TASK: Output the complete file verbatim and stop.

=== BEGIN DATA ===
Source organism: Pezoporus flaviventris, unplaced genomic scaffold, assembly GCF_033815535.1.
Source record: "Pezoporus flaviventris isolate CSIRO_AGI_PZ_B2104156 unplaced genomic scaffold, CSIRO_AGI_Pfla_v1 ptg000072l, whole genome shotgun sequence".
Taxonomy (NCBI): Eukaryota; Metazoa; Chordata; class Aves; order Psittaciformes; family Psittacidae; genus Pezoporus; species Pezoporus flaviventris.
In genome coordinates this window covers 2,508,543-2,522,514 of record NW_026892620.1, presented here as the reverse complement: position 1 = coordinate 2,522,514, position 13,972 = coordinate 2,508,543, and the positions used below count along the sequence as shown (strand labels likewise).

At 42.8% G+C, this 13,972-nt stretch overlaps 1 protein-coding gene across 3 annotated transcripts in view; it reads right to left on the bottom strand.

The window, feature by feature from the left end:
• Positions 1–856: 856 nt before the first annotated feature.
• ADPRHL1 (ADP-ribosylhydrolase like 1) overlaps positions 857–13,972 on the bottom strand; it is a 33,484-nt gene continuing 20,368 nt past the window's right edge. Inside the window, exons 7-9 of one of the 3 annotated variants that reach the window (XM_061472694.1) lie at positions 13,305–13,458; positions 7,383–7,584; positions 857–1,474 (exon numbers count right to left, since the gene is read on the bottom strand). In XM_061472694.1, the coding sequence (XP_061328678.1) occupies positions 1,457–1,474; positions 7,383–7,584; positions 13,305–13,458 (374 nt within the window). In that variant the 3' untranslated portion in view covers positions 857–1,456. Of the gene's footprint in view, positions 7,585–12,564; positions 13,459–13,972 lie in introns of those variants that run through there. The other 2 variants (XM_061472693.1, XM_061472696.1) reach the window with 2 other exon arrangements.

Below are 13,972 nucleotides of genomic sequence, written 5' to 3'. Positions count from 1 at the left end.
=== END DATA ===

Source organism: Pezoporus flaviventris, unplaced genomic scaffold, assembly GCF_033815535.1.
Source record: "Pezoporus flaviventris isolate CSIRO_AGI_PZ_B2104156 unplaced genomic scaffold, CSIRO_AGI_Pfla_v1 ptg000072l, whole genome shotgun sequence".
Taxonomy (NCBI): Eukaryota; Metazoa; Chordata; class Aves; order Psittaciformes; family Psittacidae; genus Pezoporus; species Pezoporus flaviventris.
In genome coordinates this window covers 2,508,543-2,522,514 of record NW_026892620.1, presented here as the reverse complement: position 1 = coordinate 2,522,514, position 13,972 = coordinate 2,508,543, and the positions used below count along the sequence as shown (strand labels likewise).

At 42.8% G+C, this 13,972-nt stretch overlaps 1 protein-coding gene across 3 annotated transcripts in view; it reads right to left on the bottom strand.

The window, feature by feature from the left end:
• Positions 1–856: 856 nt before the first annotated feature.
• ADPRHL1 (ADP-ribosylhydrolase like 1) overlaps positions 857–13,972 on the bottom strand; it is a 33,484-nt gene continuing 20,368 nt past the window's right edge. Inside the window, exons 7-9 of one of the 3 annotated variants that reach the window (XM_061472694.1) lie at positions 13,305–13,458; positions 7,383–7,584; positions 857–1,474 (exon numbers count right to left, since the gene is read on the bottom strand). In XM_061472694.1, the coding sequence (XP_061328678.1) occupies positions 1,457–1,474; positions 7,383–7,584; positions 13,305–13,458 (374 nt within the window). In that variant the 3' untranslated portion in view covers positions 857–1,456. Of the gene's footprint in view, positions 7,585–12,564; positions 13,459–13,972 lie in introns of those variants that run through there. The other 2 variants (XM_061472693.1, XM_061472696.1) reach the window with 2 other exon arrangements.

Below are 13,972 nucleotides of genomic sequence, written 5' to 3'. Positions count from 1 at the left end.